Ahh New Zealand; the magical land where perfect scenery and perfect architecture collide. This week’s shining example is a residential home by Cheshire Architects, with interior design by Terry Hunziker, photographed by Seattle based Aaron Leitz.
Aaron’s architectural photographs cast a strange magic over me this week, and I found myself coming back to his website time and time again. Each and every image looks as if it could be the cover shot on the cover of your favorite architectural or design magazine. Full to the gills with delicate color palates, thoughtful compositions, and gorgeous light, this Project of the Week is no exception. I mean, just look at this opening image of Hilltop House!
Let’s kick off with wide view of Hilltop House. Aaron frames the building perfectly between the two trees in the foreground. Look how there is no overlap even by the smallest leaves. This careful spacing and attention to detail give the house some breathing room, all while funneling our eyes right to the center of the frame. The beautiful light spilling across the lawn illuminates the home and shows off its massing.
I love three key things about this next frame. The first is that this is a beautiful one-point perspective that focuses on the living area of the house, while still eluding to the rest of the structure as well as the lawn and million-dollar view (well…presumably multi-million dollar view). The second great thing is Aaron’s post-processing style. This photograph maintains a punchy and well-colored feel while actually being quite neutral. The greens in the grass and the trees are actually quite cool and desaturated, yet they look lifelike. This contributes to the images crisp yet gentle feel. Above all else, I love that Aaron framed up that tiny island in the living room window. It pulls our eyes right through the home and gives great depth to the image.
Despite the tree filling up a good chunk of the frame, a subtle gradient (as well as the framing created by that tree) puts our focus on the stone observatory. The rich texture of the stone is brought out by the light washing over it. While the observatory itself is lit pretty brightly, the roofline and structural supports create interesting shadows on the rest of the house. It’s awesome how Aaron can take a relatively busy scene and drive our eyes right where he wants them.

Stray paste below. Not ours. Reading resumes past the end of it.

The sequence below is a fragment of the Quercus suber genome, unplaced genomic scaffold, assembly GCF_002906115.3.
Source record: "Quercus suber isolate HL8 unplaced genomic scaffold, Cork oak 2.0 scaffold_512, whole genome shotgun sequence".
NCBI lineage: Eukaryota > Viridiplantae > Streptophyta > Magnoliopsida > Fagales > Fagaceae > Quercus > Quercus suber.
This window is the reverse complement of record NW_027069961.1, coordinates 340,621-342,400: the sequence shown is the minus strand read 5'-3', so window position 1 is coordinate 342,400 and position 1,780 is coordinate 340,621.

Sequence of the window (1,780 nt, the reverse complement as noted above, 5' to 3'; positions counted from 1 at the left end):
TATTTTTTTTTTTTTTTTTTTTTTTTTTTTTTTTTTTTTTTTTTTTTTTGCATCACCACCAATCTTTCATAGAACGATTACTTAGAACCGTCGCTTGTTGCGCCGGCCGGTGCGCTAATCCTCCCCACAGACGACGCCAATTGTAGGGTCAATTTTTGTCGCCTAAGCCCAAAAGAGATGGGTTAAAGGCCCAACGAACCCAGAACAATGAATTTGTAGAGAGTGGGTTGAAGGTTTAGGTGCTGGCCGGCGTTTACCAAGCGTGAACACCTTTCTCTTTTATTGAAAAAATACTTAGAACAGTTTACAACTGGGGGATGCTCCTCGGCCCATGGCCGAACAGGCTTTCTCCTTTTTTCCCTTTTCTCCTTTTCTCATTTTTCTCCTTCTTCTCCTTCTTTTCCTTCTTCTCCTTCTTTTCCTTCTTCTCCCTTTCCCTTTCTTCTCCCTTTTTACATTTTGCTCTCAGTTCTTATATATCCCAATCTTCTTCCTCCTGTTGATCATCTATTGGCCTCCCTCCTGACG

Inside Hilltop House, beautiful light washes through the spaces. Subtle textures are pulled out of the wood grain and furniture. A hard shadow at the foot of the bed gives visual interest, but soft shadows and even light are present in the rest of the frame. Over inside the observatory, a bright blue sky creates contrast against the warm and neutral color of the concrete.
Aaron’s use of framing and foreground elements throughout this whole series is just top-notch. Visual anchors like the corner of the counter — or even the door frame and the tree in the images above — give context to the space and guide us through the home. This is a beautiful low key image with great balance between the interior and the view outside the windows. Both feel a bit on the dark side, but with those hard highlights streaming in, this is exactly how I expect the dining room to look in real life.
We’ll wrap up Project of the Week with this lovely image. This thoughtful one-point perspective shows the scale of the room by layering furniture and design elements throughout the space. I appreciate the quality of light pouring in through that set of windows on the right-hand side, and how it rakes across the fireplace. Look at the way the texture in the stone is pulled out, and how the room is awash with warm evening light.
Many thanks to Aaron Leitz for sharing his project of Cheshire Architect’s Hilltop House with us. You can view more of Aarons beautiful work on his website: aaronleitz.com or his Instagram @aaronleitz.
If you have a project you’d like to be considered for Project of the Week, you can submit it here.